The Sentencing Project: Disenfranchisement News/Updates 7/24/08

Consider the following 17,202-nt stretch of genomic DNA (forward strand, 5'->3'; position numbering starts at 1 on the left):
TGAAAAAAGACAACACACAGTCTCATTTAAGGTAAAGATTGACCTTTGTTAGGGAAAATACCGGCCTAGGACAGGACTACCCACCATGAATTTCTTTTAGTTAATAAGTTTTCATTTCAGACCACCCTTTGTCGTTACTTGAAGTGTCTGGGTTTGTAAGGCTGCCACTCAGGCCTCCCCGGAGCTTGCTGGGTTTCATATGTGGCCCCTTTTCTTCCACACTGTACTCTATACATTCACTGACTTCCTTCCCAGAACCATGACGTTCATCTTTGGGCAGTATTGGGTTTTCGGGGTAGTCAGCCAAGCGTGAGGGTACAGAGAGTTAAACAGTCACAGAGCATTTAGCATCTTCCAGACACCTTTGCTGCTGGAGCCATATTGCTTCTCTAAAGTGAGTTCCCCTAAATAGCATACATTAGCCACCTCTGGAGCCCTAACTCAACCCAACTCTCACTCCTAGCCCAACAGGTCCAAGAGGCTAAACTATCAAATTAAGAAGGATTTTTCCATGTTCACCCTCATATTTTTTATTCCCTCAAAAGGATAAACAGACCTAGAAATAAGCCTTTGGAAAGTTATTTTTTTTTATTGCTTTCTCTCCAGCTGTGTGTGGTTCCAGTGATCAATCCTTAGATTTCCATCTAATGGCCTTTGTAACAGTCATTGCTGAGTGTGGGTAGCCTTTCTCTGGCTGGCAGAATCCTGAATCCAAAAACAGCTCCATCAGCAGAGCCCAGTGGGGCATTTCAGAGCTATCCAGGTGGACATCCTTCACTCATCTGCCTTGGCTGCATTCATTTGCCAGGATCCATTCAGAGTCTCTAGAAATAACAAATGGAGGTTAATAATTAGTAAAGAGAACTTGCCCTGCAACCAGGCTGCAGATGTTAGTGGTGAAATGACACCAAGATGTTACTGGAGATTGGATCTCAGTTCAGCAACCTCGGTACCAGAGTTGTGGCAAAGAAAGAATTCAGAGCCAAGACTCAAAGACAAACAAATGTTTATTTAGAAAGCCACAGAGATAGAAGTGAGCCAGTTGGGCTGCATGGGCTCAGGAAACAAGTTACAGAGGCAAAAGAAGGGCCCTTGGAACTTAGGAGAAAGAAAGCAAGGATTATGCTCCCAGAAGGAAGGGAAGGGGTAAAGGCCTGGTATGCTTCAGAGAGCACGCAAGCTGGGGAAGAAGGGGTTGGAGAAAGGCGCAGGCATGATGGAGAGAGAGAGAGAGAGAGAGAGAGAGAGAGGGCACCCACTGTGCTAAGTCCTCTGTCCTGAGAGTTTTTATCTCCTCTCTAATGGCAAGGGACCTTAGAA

Alabama: ACLU Files Lawsuit Challenging Crimes of Moral Turpitude, Restitution Requirement The American Civil Liberties Union of Alabama filed a lawsuit this week on behalf of three women who had completed their sentences but were denied their right to vote. The suit challenges a 2005 opinion by Attorney General Troy King expanding the types of offenses for which an individual can lose the right to vote. Approximately 250,000 people in Alabama are banned from voting because of a conviction for a crime of "moral turpitude," which is defined by statute. In 2003, the Alabama Legislature passed a law requiring the Board of Pardons and Parole to provide a "certificate of eligibility to register to vote" to all persons who have completed sentence and paid fines and restitution, as long as they had not been convicted of specified serious offenses. The 2005 opinion by the attorney general added additional disqualifying offenses, many of them nonviolent. The ACLU is arguing that the attorney general's list is unconstitutional because only the state legislature can define crimes of "moral turpitude." "This whole notion of moral turpitude is so vague and imprecise," said Laughlin McDonald, director of the ACLU's Voting Rights Project. "It's in the larger interest of the general public to rehabilitate people. It's one of the things that rehabilitates people, participating in the political process." The ACLU is also challenging the requirement that all fines and restitution be paid prior to being eligible to register to vote. Read the complaint, motion for preliminary injunction, and motion for class certification. Florida: Make a "Simple Fix" "Don't make convicts pay for their sins again," reads an Orlando Sentinel editorial in support of complete civil rights restoration. The editorial board urges Gov. Charlie Crist and the Executive Clemency Board to make a "simple fix" to modify current law that keeps many individuals with felony offenses from voting or applying for occupational or business licenses because they owe restitution. The Orlando Sentinel argues that voting rights should be restored automatically upon completion of sentence and job eligibility should be determined by the oversight agencies of the specific occupations. "It's important that they be given every reasonable opportunity to make the transition back to society as smoothly as possible," the editorial states. "Finding a job is critical. So why is Florida making that process more challenging?" Virginia: Collateral Consequences Unfair, Unnecessary "The labyrinth of rules and regulations for re- enfranchisement in the commonwealth needs to end," commented Edward Hailes Jr., senior attorney at Advancement Project, in reference to Virginia's disenfranchisement laws. In an op-ed published in the Roanoke Times, Hailes stated that denying citizens' voices is undemocratic and unjust. "Contrary to popular belief, felony disenfranchisement laws are not part of the criminal justice system. Instead, they are state election laws, enacted by state legislatures and governors or hardwired into constitutions. Losing the right to vote after a felony conviction in Virginia is not in any way part of a criminal sentence -- it is a collateral consequence dictated by state law." On behalf of the Advancement Project, Hailes applauded Gov. Tim Kaine's efforts to expedite the review process for petitioners with non-violent criminal records. Since taking office, Governor Kaine has restored voting rights to 1,809 persons who had been convicted of a felony. North Carolina: Community Groups Get Out The Vote Three organizations in North Carolina hosted a rally to educate people about the rights of formerly incarcerated citizens and register them to vote in the upcoming election. Democracy North Carolina, Fresh Start Incorporated and the Institute for Community Justice of Fayetteville State registered nine individuals at the event. "The right to vote is one of our most fundamental rights in a democracy," said Jennifer Frye, associate director of Democracy North Carolina. "It's a ticket to feeling like a first-class citizen." In North Carolina, citizens with felony offenses can vote after the completion of sentence, including probation and parole. Contact Information -- e-mail: [email protected], web:

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